During our childhood, my brothers and I often played Cowboys and Indians. (This was an era before political correctness.) One of our favorite heroes was The Lone Ranger, a fictional character who (with his Native American sidekick Tonto) fought against injustice. The Lone Ranger wore a mask. At the end of each episode, the Lone Ranger and Tonto rode off on their horses as another minor character would ask: Who was that masked man?
Back then, only criminals and thugs wore masks … for concealment. In stark contrast, the Lone Ranger’s mask represented good. When people needed his help, they’d initially greet the masked man with suspicion, believing his mask signified evil intent. Though the mask concealed his identity, it also served as a warning to bad guys. They recoiled in fear knowing this legendary masked man was determined to uncover their evil deeds and throw them in jail. Preferring anonymity to fight lawbreakers, the Lone Ranger embodied silver-bullet dedication by serving law-abiding individuals selflessly.
The year 2020 has boldly rewritten the book on masking. Which of us could have predicted the following scenarios? (1) Walk into a bank wearing a mask and politely request a cash withdrawal? (2) Enter a school, restaurant or public building where the single passport for entry is a face covering?! Further, which astute designers envisioned repurposing the standard surgical mask as the must-have accessory for their fall fashion lines?
In previous posts, I’ve expressed my antipathy for the current hysterical lockdowns and mask mandates. I rarely wear a mask. However, I understand certain health conditions suggest mask-wearing (the Lone Ranger’s good mask) might be helpful. In my view, this is a personal matter and should never be mandated by our government overlords at any level.
Thinking about this over the last several months, I had to ask myself why am I troubled by masks? No question, the mandatory declarations gnaw at my freedom-loving bent. But beyond that, there’s a deeper issue, even (if I may don my Bible student hat) a theological problem. I’ll explain.
In general, by obscuring all facial attributes except for the eyes, masks breed suspicion. (We can debate this assertion, but I speak from observation.) When two individuals meet on a city sidewalk, their eyes may meet and acknowledge one another, but I contend their smiles (full-face involvement) are the essential element that cues sociability. When this interaction results in a handshake or warm embrace, friendliness is confirmed.
But the mask? When two individuals wearing masks walk down that same sidewalk, their eyes may meet but their brains react warily. This is a stranger. Be on guard. This is a stranger!
For the record, I’m not a theologian. What I assert here is less theological than intuitive. Scripture tells us we are created in the image and likeness of God. The concept is referred to as Imago Dei, the essence of the divine breathed into (literally, if you care to read the passage) each and every one of us. An image (as with a mirror) is designed to reflect the image-bearer.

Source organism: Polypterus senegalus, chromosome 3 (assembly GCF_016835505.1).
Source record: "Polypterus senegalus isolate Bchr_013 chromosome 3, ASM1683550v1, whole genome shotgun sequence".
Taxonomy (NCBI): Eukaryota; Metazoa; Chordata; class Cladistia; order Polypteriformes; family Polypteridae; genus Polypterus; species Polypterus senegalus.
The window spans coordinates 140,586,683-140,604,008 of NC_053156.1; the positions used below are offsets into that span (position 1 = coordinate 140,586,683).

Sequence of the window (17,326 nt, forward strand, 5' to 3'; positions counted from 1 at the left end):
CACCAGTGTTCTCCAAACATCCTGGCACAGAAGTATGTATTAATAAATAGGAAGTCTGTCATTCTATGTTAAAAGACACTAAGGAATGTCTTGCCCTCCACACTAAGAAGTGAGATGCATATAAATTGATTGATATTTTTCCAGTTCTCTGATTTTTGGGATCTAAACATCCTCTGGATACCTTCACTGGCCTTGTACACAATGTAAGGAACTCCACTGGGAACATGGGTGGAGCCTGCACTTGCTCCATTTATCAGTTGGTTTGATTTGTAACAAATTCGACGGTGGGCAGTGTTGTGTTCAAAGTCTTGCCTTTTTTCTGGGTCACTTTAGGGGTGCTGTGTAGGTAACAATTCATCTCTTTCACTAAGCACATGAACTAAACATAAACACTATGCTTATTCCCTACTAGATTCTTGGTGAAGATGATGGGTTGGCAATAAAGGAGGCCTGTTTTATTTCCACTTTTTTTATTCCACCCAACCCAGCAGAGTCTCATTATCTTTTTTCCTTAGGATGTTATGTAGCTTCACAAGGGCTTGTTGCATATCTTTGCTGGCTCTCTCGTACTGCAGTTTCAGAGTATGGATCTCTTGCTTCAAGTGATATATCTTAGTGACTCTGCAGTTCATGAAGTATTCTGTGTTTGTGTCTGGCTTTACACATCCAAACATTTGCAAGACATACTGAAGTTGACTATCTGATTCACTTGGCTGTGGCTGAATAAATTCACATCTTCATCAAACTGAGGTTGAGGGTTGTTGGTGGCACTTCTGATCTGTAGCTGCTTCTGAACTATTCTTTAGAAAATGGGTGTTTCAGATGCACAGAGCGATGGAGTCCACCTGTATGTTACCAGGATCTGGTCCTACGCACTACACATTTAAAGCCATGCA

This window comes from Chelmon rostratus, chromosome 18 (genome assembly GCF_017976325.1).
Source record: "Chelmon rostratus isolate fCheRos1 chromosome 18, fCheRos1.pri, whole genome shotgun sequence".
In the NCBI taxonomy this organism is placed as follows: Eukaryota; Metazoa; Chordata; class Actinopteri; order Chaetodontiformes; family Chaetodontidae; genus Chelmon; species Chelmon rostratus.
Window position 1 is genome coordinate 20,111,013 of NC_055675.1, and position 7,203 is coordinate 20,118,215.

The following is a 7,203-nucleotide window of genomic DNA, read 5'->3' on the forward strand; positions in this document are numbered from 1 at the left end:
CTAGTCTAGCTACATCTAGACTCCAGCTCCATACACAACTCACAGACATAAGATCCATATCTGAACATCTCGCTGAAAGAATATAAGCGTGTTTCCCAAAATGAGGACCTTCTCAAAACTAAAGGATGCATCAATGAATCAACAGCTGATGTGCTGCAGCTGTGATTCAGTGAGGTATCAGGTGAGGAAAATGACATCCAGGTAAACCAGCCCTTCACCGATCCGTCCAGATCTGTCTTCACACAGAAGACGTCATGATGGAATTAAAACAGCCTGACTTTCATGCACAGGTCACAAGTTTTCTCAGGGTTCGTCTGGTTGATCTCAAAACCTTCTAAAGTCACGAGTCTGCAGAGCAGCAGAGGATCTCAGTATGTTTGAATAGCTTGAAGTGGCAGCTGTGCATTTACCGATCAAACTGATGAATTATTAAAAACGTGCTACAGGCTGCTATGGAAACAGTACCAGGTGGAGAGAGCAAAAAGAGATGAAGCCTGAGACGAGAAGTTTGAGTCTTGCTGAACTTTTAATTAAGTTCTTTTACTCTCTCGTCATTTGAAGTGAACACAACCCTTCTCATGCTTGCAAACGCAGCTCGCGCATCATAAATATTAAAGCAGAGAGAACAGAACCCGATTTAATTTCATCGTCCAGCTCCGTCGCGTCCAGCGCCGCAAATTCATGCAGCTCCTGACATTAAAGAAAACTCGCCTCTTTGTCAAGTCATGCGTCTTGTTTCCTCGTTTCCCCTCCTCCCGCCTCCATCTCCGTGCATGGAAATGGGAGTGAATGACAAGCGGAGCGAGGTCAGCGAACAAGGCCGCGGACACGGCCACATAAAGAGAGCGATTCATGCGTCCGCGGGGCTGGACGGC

Instead of writing an in-depth treatise on Imago Dei, I offer brief thoughts about the effects of wearing a mask. First and foremost, the mask obscures the reflection of God in each of us. The God who made us designed our faces as an open window to His nature! Our faces are meant to reflect His love, His compassion and His glory! When half of our faces are hidden, natural facial cues fail.
No other part of the body involves the Imago Dei as does the face. An elbow (for all its necessity) is a silent object. Likewise, for a toe.
But the face! The front-and-center, highly-expressive and oft-changing countenance on which our emotions and frailties are read and interpreted, the face craves engagement and response! In this increasingly secularized society where isolation has become the awful norm, masks induce emotional starvation. The only antidote is to see the face of God reflected through His creation!
Secondly, masks disrupt God’s intrinsic design for community. Our faces are the most essential instrument we have for connection and communication. Whether it’s a Saturday afternoon tailgate party with hundreds of likeminded sports fans or an intimate gathering around the dinner table for a meal and cards, we are driven to drink deeply at the well of emotional sustenance engendered by connections with family and community. Faces are the means to deliver that emotional sustenance.
The sonnet below offers my take on how false religion sucks away our Imago Dei. Beauty and goodness are expressed through the face (even the most disfigured face transforms with a smile). As image-reflectors, we can and should reflect God’s grace.
My challenge? Short of a serious medical concern, may we set the masks aside please? Take courage and reflect the amazing beauty of God revealed in your face.